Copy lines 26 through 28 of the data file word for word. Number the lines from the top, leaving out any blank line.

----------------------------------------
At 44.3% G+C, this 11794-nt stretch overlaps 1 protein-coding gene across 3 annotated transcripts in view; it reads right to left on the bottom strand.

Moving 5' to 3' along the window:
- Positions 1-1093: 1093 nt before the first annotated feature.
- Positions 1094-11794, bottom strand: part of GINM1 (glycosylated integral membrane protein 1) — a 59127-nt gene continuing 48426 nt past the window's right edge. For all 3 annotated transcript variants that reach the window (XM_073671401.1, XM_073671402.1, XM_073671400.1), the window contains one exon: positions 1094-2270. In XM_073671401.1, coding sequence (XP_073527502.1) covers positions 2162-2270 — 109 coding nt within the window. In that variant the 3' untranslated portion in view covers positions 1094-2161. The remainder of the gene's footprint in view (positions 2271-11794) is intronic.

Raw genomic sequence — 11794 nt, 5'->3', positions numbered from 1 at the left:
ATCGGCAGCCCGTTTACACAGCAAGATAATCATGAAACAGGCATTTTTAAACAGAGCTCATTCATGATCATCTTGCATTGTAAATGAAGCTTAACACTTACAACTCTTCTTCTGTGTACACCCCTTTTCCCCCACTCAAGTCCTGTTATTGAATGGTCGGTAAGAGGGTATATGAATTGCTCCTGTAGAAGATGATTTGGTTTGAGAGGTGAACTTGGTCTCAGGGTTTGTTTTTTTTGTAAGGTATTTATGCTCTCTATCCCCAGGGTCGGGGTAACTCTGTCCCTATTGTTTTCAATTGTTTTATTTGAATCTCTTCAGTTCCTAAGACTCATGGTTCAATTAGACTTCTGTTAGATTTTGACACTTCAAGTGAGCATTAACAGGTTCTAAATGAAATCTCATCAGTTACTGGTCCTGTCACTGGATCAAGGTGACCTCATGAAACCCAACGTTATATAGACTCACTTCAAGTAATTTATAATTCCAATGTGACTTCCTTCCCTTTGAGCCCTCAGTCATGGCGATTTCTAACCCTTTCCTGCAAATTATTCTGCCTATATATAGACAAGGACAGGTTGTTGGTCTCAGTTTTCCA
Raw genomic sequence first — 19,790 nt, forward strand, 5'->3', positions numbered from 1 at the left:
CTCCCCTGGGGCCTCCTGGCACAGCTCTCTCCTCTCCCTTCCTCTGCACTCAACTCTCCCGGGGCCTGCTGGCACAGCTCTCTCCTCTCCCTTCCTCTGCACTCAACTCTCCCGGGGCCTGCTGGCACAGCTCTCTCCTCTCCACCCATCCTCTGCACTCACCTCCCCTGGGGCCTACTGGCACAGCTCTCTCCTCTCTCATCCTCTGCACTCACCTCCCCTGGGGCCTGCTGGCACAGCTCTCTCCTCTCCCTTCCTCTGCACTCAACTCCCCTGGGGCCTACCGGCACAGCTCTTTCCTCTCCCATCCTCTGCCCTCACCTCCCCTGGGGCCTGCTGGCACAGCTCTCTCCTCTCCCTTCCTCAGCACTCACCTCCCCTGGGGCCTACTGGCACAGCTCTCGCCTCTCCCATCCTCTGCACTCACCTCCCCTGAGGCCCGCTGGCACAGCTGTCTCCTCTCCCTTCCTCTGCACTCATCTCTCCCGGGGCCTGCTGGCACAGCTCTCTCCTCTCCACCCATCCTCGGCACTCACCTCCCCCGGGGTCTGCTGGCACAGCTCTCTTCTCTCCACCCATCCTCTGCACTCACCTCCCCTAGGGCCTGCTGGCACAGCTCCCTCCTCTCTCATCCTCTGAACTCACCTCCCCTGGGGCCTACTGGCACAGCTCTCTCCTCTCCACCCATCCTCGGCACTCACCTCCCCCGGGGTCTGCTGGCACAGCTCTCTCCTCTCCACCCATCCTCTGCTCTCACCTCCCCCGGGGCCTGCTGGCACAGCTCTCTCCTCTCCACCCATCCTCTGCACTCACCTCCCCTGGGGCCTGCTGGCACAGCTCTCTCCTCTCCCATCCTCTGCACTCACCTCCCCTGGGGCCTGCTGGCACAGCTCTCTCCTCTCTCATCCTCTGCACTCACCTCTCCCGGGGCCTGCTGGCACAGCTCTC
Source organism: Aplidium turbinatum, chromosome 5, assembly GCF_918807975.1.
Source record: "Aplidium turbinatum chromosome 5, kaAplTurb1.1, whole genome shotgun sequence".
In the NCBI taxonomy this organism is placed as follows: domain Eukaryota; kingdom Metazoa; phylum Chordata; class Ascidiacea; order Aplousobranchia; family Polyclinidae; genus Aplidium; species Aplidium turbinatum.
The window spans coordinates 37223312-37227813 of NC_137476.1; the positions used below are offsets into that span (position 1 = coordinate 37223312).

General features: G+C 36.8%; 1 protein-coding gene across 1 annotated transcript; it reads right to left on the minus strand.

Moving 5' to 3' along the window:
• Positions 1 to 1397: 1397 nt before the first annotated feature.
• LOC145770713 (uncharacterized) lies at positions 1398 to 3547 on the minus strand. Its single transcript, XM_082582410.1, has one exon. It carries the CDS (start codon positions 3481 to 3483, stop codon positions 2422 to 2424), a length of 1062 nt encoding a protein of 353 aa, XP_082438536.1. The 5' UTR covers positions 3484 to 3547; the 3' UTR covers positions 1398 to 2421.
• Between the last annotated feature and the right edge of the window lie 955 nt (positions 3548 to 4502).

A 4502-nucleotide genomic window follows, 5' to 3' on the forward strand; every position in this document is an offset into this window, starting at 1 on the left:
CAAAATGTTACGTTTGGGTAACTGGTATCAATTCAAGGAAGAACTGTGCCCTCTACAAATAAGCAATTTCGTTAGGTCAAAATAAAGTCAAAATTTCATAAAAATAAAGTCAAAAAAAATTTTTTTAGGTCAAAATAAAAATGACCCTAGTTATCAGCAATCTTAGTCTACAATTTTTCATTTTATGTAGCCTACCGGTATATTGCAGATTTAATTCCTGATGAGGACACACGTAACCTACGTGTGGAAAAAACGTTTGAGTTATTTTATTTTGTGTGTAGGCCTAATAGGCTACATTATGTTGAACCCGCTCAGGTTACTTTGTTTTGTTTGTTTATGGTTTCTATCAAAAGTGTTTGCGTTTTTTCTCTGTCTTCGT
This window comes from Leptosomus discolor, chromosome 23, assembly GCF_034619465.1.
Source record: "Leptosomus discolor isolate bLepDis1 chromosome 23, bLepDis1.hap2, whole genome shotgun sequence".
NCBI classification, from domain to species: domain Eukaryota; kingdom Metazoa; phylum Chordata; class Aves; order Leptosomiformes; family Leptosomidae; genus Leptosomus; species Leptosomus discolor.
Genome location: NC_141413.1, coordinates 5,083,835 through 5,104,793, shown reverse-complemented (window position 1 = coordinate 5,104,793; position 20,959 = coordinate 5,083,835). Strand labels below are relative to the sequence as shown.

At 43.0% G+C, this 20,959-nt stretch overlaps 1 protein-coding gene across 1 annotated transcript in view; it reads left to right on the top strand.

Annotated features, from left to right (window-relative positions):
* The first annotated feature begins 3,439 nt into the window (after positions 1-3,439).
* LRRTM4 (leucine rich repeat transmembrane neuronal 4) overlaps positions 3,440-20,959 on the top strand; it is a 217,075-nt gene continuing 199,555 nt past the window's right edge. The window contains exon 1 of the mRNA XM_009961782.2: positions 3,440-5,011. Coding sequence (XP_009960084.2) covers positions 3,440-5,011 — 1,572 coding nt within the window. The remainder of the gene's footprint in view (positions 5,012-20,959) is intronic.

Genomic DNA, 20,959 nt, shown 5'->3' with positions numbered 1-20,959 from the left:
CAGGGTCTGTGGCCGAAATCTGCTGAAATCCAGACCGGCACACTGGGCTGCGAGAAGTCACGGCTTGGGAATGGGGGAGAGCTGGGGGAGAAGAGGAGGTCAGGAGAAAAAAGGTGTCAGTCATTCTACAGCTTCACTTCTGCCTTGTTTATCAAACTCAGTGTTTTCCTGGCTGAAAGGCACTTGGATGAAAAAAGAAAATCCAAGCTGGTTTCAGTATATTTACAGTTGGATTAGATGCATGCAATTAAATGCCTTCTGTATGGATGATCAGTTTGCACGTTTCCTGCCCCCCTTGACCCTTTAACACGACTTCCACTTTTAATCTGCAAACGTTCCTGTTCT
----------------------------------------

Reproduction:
* The first annotated feature begins 3,439 nt into the window (after positions 1-3,439).
* LRRTM4 (leucine rich repeat transmembrane neuronal 4) overlaps positions 3,440-20,959 on the top strand; it is a 217,075-nt gene continuing 199,555 nt past the window's right edge. The window contains exon 1 of the mRNA XM_009961782.2: positions 3,440-5,011. Coding sequence (XP_009960084.2) covers positions 3,440-5,011 — 1,572 coding nt within the window. The remainder of the gene's footprint in view (positions 5,012-20,959) is intronic.

Genomic DNA, 20,959 nt, shown 5'->3' with positions numbered 1-20,959 from the left: